The Pros and Cons of Renting vs. Buying a House
How do you know it’s time to buy a house vs. rent? It’s an age-old question that we hear over and over again in the real estate industry. But here’s the deal — it’s not a one size fits all approach, and we wouldn’t give everyone the same advice. However, there are a few common things to consider before leaving the rental market to purchase your own property. Below, our team breaks down how to know it’s time as well as the pros and cons to both buying and renting a house.
Timeline to Make it Worth Buying
First of all, double check your time frame. One of the first major things to consider before buying is the length of time you’ll spend in the house as well as what you have in your savings account. We pulled together a quick checklist to determine if it is the right time and you’re able to buy.
- You plan to stay in the home for at least three years.
- You are out of debt, or at least in little debt.
- You have at least 3% of the home price to put as a down payment on the home.
- You have enough saved for closing costs on top of the down payment. Closing costs typically fall between 2-5% of the home cost.
Did you make it past the checklist? That may signal you’re in a solid position to buy, but there’s more to consider.
The Pros to Buying a Home
There are several benefits to buying a home, but maybe the most important is the long term advantage. Not only can you make money off of your home in the long run thanks to appreciation, but you build equity with each mortgage payment. The longer you stay in the home, the more equity you have. Now, compare that to renting. You might pay a couple-hundred-dollar cheaper rent, but you don’t build equity with those payments. Instead of investing money into a potential sale, you’re helping your landlord do the exact same thing.
The next major benefit to owning a home is Uncle Sam’s tax breaks. Thankfully, the tax code is set up to favor homeowners in comparison to renters. Here are a few of the major tax advantages to reap as a homeowner:
The Cons to Owning a Home
If the pros to owning a home convinced you, take a step back, because there are some cons to consider. With renting, you call your landlord everytime something goes wrong. It’s a simple fix when you aren’t the one footing the bill. However, when you are the homeowner, you’re responsible for any breakdown from a water leak to pest control, renovations, electrical issues and more. In addition, there are more taxes and expenses that come with the purchase of a home. Potentially, there are HOA fees and more utility bills including water and sewage, which renters don’t always pay. In fact, these are what some call “hidden costs” to owning your own home.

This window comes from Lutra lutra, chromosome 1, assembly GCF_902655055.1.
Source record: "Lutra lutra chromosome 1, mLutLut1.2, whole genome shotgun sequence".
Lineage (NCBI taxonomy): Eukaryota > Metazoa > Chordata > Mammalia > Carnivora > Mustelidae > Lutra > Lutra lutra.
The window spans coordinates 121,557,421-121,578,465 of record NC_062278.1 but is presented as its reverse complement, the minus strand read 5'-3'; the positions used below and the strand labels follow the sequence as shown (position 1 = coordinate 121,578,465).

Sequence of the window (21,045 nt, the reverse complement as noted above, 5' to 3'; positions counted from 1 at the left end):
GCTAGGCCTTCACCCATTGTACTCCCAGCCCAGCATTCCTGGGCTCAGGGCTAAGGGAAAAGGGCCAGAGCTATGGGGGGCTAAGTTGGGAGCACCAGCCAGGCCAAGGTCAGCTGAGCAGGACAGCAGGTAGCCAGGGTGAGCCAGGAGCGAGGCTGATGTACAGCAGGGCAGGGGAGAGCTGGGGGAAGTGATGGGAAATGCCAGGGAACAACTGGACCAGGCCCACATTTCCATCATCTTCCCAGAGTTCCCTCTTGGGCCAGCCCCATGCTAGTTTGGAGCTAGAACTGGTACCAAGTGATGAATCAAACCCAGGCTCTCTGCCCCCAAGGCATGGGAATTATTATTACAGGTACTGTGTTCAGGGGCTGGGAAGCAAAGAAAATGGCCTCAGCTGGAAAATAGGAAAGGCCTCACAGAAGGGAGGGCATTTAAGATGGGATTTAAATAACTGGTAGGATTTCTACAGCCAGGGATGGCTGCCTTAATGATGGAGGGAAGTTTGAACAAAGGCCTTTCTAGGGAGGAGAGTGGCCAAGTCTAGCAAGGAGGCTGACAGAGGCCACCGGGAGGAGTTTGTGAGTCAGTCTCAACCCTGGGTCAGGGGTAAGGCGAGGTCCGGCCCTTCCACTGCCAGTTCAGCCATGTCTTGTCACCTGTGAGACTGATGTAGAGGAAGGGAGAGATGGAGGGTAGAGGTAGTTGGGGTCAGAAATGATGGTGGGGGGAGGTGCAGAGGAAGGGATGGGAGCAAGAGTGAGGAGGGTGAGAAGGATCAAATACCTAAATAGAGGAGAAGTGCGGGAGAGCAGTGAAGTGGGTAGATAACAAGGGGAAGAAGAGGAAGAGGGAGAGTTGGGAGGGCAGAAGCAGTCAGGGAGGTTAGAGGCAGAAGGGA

These additional taxes and costs shouldn’t scare you out of buying a home. However, it’s crucial that you take these extra costs into account to avoid putting yourself in a financially risky situation.
The Pros to Renting a Home
It makes zero sense to buy a home if you relocate often. Thankfully, renting allows you to relocate without the additional stress of having to sell your home first. Plus, consider that three year threshold in the checklist above. If you only plan to stay in the home for one or two years, there's a chance you could lose money because of a lack of equity. In that case, it makes the most sense to rent.
A major pro to renting a home is the access to your landlord or property management company. Notice an ant infestation? Call the landlord. Catch a water leak in the downstairs toilet? Call the landlord. See where we’re going with this? As the renter, you aren’t responsible for any maintenance fees, which ends up being a major reason why many continue to rent. If paying your rent is challenging enough financially, these extra costs of homeownership will add up.
The Cons to Renting a Home
The most noticeable con of renting a home is the lack of equity. Basically, you’re gifting $30,000+ to your landlord each year — ouch! When you put it like that, it becomes increasingly attractive to invest in your own home.
Rent prices can also fluctuate depending on your lease agreement. It’s not uncommon for a landlord to increase rent prices, so needless to say, it can happen. And depending on the size of that increase, it could price you out of your home. Lastly, there is no freedom to make any sort of renovation to your rented home. Some landlords are so strict that even a new paint color is a flat out no. If renovating or redecorating is important to you, renting could prove difficult.
So, is it better to buy or rent? There are plenty of pros and cons of buying vs. renting a home, and it’s important to consider each of them before pulling the trigger on a purchase.